The ripple effects of Beyonce‘s self-titled surprise album are still being felt eight months on. Indeed, beyond elevating the star’s career to even loftier levels of greatness, it appears the visual LP – which is double Platinum in the US – looks set to impact the way music is released…globally.
Billboard are reporting that the set, which was released simultaneously around the world on December 13th, is being cited (alongside piracy) as the catalyst for a game-changing shift in how music is serviced to retail. For, after several decades of regionalised roll-outs for albums, major labels are now collectively leaning towards a new system that will see music released everywhere at the same time.
An excerpt from the feature:
The change was spurred in part by Beyonce’s most recent surprise release, as well as piracy from Down Under.
The music industry is on the verge of adopting a global street date that could see all countries issuing new releases on a Friday, probably beginning a year from now, in July 2015, according to industry sources.
While some sources say its a done deal as far as the major labels and the IFPI and RIAA are concerned, other sources insist the issue has yet to be fully decided. The main reason why the industry is moving toward a global street date — instead of letting each territory pick the day that they feel is best for their respective markets, which is the way it works now — is to cut down on global piracy.
With Australia now having a Friday street date, digital piracy begins almost immediately around the globe, as the new release is shared across the web before fans in the U.K. (which has a Monday street date) or the U.S. (which has a Tuesday street date) have a chance to purchase the music legally.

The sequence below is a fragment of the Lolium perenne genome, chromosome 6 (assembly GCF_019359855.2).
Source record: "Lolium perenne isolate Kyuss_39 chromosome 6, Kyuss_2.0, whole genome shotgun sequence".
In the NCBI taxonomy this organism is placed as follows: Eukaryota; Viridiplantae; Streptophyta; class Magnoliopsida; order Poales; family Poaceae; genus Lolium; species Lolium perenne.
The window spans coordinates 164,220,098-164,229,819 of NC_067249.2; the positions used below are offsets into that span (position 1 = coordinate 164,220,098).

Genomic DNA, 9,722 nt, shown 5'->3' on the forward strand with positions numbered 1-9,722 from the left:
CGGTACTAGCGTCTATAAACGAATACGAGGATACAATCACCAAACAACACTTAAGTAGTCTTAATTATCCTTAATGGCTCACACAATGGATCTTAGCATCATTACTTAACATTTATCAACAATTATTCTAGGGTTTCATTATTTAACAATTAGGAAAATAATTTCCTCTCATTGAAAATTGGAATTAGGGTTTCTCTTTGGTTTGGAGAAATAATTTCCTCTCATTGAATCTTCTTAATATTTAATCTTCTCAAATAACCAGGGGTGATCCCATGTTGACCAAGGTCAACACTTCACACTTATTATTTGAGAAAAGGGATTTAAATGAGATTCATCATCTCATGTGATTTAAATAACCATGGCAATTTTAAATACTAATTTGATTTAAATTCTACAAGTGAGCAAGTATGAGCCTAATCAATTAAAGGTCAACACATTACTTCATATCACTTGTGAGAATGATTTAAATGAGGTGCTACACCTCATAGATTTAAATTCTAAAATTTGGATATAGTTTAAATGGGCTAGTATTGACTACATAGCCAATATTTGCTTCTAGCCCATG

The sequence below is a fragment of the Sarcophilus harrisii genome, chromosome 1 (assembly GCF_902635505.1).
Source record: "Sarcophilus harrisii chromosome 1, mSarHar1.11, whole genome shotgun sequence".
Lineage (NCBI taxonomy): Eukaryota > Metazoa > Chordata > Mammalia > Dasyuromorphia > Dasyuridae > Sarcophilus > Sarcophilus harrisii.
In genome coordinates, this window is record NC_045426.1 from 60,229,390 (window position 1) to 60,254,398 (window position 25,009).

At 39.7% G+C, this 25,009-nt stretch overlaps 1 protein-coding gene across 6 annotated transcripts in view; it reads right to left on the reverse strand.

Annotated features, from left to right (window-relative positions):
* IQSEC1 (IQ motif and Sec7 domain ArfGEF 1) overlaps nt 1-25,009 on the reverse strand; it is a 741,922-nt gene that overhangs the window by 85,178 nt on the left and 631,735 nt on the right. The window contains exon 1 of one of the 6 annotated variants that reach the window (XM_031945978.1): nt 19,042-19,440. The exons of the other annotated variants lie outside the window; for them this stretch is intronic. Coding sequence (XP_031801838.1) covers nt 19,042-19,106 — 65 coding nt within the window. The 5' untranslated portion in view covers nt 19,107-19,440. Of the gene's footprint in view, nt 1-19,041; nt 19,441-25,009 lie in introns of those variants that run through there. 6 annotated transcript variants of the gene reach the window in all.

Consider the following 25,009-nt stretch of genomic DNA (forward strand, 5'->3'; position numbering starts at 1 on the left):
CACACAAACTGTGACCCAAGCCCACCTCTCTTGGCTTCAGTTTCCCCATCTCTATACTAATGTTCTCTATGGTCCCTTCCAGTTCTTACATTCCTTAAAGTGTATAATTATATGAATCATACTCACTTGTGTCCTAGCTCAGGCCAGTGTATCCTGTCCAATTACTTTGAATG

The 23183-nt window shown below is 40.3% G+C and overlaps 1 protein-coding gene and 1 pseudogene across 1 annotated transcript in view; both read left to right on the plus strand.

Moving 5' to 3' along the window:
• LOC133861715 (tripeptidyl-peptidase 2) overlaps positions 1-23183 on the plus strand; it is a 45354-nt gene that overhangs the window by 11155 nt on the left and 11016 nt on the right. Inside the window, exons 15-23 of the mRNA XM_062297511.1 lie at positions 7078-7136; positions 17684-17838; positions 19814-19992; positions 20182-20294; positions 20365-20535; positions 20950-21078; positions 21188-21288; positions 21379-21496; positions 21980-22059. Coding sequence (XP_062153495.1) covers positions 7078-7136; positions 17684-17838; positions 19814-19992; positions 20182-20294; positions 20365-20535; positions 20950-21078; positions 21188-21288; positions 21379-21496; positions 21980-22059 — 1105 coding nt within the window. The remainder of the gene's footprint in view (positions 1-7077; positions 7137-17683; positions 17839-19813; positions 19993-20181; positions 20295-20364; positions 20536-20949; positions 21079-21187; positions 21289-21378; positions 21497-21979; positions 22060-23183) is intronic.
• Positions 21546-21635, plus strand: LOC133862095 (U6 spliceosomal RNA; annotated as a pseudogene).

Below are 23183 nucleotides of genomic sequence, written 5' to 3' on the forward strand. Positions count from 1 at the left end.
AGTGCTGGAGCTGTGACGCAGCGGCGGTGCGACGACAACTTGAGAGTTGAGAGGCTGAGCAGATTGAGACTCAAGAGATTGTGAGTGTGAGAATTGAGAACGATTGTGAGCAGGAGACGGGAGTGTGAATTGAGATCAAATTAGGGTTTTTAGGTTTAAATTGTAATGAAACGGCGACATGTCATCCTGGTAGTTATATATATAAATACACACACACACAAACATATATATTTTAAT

With varying street dates in different markets, the labels are able move their artists around in order to take advantage of marketing opportunities that coincide with the changed street date. Now, labels can still do that on the week of release, but will have less opportunity to schedule a high-profile appearance on the release date itself.
While sources say that digital music service providers like the Friday street date, not all physical merchants have given the change their blessing; some indie labels and indie merchants are opposed to having the global street date on Friday.
We sincerely hope this comes to fruition as a shake-up has been long overdue. The current system is entirely outdated and essentially feeds the monster that has become internet piracy. It’s just not feasible to expect maximum returns on music when it’s been made available in another region days earlier. For example, in the UK, songs are often given a six-week run on radio before officially hitting iTunes. Yes, six weeks. Expecting an audience that have increasingly become accustomed to an “on-demand” lifestyle to wait for an official release (on mass) isn’t as plausible as it perhaps should be. Times are a’changing and the music industry needs to adapt accordingly.
It would appear the proposed switch is more album-focal at present. However, fingers crossed, it’ll include singles in the long run.
Clearly, marketing and promotion is the biggest concern for labels (i.e. how will artists manage to be everywhere at once?) Yet, from where we’re standing, it’s a necessary challenge the industry needs to throw at itself. Perhaps then we’ll see the creative release roll-outs that the business has been starving for for so long.